What causes high blood pressure? The risks and treatment

A GP checking a patient's blood pressure (PA)
A GP checking a patient's blood pressure (PA)

With links to the most common diseases and health conditions, such as heart disease, strokes, kidney disease and vascular dementia, high blood pressure has a huge influence on the health of the country.

In fact, around one in three adults in the UK has high blood pressure, half of which are not diagnosed or receiving treatment, according to Blood Pressure UK.

High blood pressure – or hypertension – is also the third biggest risk factor for disease and disability in England after smoking and poor diet. It costs the NHS an estimated £2.1 billion every year.

The depressing facts and figures go on but what actually is blood pressure and what causes it?

Blood pressure is measured by two numbers: systolic pressure (the higher number) is the force your heart pumps blood around the body and diastolic pressure (the lower number) is the resistance to your blood flow in the blood vessels.

The ideal blood pressure is considered to fall between 90/60mmHg and 120/80mmHg, according to NHS Choices.

What causes high blood pressure?

The subject of constant scientific research, high blood pressure has been linked to all sorts of lifestyle choices over the years, including smoking cannabis, excessive internet use, living under a flight path and eating potatoes.

It’s not always certain what causes high blood pressure but certain aspects of an unhealthy lifestyle can increase your risk, such as:

  1. Being overweight or obese

  2. Consuming too much salt or not eating enough fruit and vegetables

  3. Not getting sufficient exercise

  4. Drinking too much alcohol or too many caffeinated soft drinks

  5. Smoking

  6. Not getting enough sleep

That lifestyle profile may sound like it accounts for a considerable portion of the British public, but it’s not too late – making healthy choices can reduce your blood pressure and diminish the risk of its reaching dangerously high levels.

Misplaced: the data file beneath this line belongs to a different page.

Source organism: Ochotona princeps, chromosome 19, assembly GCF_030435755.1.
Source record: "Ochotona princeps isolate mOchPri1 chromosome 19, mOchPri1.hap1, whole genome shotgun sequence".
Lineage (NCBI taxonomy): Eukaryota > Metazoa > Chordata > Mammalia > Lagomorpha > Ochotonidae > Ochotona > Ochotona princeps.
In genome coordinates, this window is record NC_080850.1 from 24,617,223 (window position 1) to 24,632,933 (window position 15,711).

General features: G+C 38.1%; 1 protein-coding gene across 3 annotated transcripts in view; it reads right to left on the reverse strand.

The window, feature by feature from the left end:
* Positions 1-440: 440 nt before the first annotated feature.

Other factors that are out of your control can also play a part, including being over 65, having a relative with high blood pressure or being of African or Caribbean descent.

Apart from switching to a healthier lifestyle, there is a wide range of medication that can be prescribed to treat the condition by your doctor.

It’s not all doom and gloom though because a 2012 study famously concluded that chocolate can actually help to lower blood pressure, which is particularly good news for any one with a sweet tooth.

The research found that daily consumption of dark chocolate or cocoa powder caused a slight reduction in blood pressure readings. Just don’t use those findings as an excuse to go chocolate mad!

Pregnant women

High blood pressure is also quite common among pregnant women. If a pregnant woman develops high blood pressure during their pregnancy, it can affect the health of the baby, so it is recommended they get it checked out as often as possible.

The same healthy lifestyle advice applies to reducing the risk for pregnant women, but those over the age of 40, those with a Body Mass Index (BMI) higher than 35 or those who have left a 10-year gap since their last pregnancy, are deemed to be at greater risk.

The higher the blood pressure, the more likely the doctor will opt to induce the birth early or consider a caesarean section.

Low blood pressure

It’s not good to have too low blood pressure, either. Even though this can occur simply because you are fit and healthy, it can cause you to faint, feel weak, lightheaded or dizzy and experience blurred vision.

If you feel these kind of symptoms when you stand up or suddenly change position, then you may have low blood pressure.

Aside from being physically healthy, low blood pressure can also be brought on by pregnancy, taking some types of medication and having medical conditions like diabetes.

All adults over 40 are advised to have their blood pressure checked by a GP at least every five years, so don’t hesitate.